Angel is a term of office, and represents the collective body of messengers from God to his people—pious ministers. Flying is the symbol of speed. Heaven is the church. The everlasting gospel is the message which the angel bears; and the epithet everlasting not only denotes its origin in the eternal covenant, but also its perpetuity in the church in despite of the antichristian apostacy. To them that dwell on the earth, the population of the Latin empire of every description, this message is delivered. And the loud voice of the preacher, is the natural expression of his earnestness and authority. The peculiar character of the ministry of this first revival, is to direct men to the true object of worship, in opposition to the multiplied idolatries of the Roman superstition—Fear God, worship him that made heaven and earth; and to conclude our exposition of these words, the time in which this dispensation is made to the church, is denoted by the phrase, the hour of his judgment is come. This evidently cannot apply to the last judgment; for other events of a penal character are pointed out by the succeeding angels.
Let us endeavour to ascertain the period of this prophecy.
It has been applied to the age of Charlemagne by bishop Newton: but that excellent Commentator forgot, when he gave this interpretation, the nature of the everlasting gospel. Indeed, it is upon this quarter the bishop is most apt to err. He was better acquainted with almost every other scriptural subject than with the principles of the gospel. It is preposterous to make the head of the beast identify with the flying angel.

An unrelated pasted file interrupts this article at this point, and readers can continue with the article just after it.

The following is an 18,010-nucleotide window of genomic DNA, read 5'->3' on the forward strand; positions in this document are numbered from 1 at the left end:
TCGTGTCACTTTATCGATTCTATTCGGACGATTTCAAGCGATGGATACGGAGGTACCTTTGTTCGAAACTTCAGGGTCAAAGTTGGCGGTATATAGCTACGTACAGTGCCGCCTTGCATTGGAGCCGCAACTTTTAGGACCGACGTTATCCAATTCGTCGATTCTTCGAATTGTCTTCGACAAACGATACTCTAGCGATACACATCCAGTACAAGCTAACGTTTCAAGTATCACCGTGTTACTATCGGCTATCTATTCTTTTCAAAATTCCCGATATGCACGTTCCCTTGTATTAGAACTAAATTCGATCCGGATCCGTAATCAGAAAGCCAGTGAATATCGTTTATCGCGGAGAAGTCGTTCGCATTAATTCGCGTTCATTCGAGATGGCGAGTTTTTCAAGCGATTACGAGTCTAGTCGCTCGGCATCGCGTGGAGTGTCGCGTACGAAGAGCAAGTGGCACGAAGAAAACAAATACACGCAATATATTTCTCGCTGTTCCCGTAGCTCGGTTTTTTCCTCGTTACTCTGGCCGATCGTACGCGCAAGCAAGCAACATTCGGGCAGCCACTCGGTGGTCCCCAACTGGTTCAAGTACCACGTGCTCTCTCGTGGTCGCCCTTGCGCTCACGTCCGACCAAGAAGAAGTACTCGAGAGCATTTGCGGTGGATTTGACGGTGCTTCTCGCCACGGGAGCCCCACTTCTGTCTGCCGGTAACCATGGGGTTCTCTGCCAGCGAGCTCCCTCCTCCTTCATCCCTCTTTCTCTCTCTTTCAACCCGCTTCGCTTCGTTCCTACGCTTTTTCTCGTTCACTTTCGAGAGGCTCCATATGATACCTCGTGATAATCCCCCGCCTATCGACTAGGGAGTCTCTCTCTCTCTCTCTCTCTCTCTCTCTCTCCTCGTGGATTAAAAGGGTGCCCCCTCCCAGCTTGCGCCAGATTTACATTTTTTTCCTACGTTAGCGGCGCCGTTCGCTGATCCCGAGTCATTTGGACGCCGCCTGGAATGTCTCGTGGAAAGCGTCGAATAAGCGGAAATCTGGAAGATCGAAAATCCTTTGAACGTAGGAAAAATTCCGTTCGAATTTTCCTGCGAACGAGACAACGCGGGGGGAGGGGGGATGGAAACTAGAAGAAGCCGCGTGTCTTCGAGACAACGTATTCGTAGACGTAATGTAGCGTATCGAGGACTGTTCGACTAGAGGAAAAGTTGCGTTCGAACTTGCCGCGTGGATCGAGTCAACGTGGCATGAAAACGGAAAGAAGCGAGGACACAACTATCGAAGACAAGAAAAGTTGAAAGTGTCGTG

Mr. Faber applies this prediction to the time of Luther; but his error consists in throwing together into one great event all the three distinct predictions before us, by referring them all to the reformation of the sixteenth century. Whatever diversity of opinion may have been then indulged, and whatever time may have elapsed after the commencement of the work of reform in one country before it extended to another, still the reformation ought to be viewed as one great epoch in the history of true religion.
It is in fact the work assigned to the second angel of religious revival. Mr. Faber, however, interprets the first angel, of Luther and the Lutheran churches; the second of Calvin and the churches called reformed; the third, of the insular church of England.
Dr. Scott in his Commentary appears to me to have approached nearer to the true interpretation of the three angels than any of his predecessors; and to have exactly pointed out the period of history predicted in the prophecy respecting the first. “The three angels,” he remarks, “were emblematical heralds of the progressive reformation from popery.—We may therefore, I apprehend, interpret this first angel, or herald, of those who first publicly erected the standard of reformation, and who contended for the everlasting gospel of Christ, in opposition to all the innovations and usurpations of the beast, his image, and the false prophet. This honour seems to belong to the Waldenses and Albigenses, who had the true gospel among them; avowed its everlasting obligation and excellency; opposed it to the authority of popes, councils, and persecuting princes: declared the pope to be antichrist; propagated their doctrines with zeal and success, and multiplied into a vast number of churches. And after immense slaughter had been made of them by persecutions and bloody wars, they still retained their tenets; and being dispersed into other countries, they rapidly carried the everlasting gospel with them; so that the Lollards in England, and the Bohemians, and many others in different places, seem to have principally learned the gospel from them; and the reformation itself appears to have sprung from the seed which they sowed, and watered with rivers of their blood.”